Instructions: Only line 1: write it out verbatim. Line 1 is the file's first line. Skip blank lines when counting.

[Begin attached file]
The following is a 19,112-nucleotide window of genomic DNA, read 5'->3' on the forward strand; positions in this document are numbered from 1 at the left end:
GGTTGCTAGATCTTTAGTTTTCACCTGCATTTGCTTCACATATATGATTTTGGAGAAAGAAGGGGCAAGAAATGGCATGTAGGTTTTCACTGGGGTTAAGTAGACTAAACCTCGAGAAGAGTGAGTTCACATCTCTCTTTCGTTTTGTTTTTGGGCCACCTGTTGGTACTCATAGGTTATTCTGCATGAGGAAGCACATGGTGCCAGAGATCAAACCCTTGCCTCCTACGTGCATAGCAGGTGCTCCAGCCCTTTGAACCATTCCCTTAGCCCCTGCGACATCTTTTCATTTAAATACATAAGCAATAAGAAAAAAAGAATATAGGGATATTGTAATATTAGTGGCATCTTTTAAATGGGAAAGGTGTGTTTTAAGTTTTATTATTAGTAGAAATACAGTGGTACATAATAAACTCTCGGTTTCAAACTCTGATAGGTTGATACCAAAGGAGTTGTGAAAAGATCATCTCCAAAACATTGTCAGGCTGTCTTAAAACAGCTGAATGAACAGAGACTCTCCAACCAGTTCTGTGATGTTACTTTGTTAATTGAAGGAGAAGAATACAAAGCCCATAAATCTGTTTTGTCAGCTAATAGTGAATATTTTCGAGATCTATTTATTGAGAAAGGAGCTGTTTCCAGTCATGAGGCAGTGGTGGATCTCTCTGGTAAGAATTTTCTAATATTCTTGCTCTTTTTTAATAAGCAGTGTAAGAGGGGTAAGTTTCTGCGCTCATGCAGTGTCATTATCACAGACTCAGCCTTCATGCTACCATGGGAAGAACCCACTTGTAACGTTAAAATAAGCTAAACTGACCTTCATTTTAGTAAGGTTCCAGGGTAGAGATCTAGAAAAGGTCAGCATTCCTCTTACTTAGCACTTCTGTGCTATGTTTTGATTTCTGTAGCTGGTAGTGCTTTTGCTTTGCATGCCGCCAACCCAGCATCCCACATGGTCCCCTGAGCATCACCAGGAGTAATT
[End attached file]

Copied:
The following is a 19,112-nucleotide window of genomic DNA, read 5'->3' on the forward strand; positions in this document are numbered from 1 at the left end: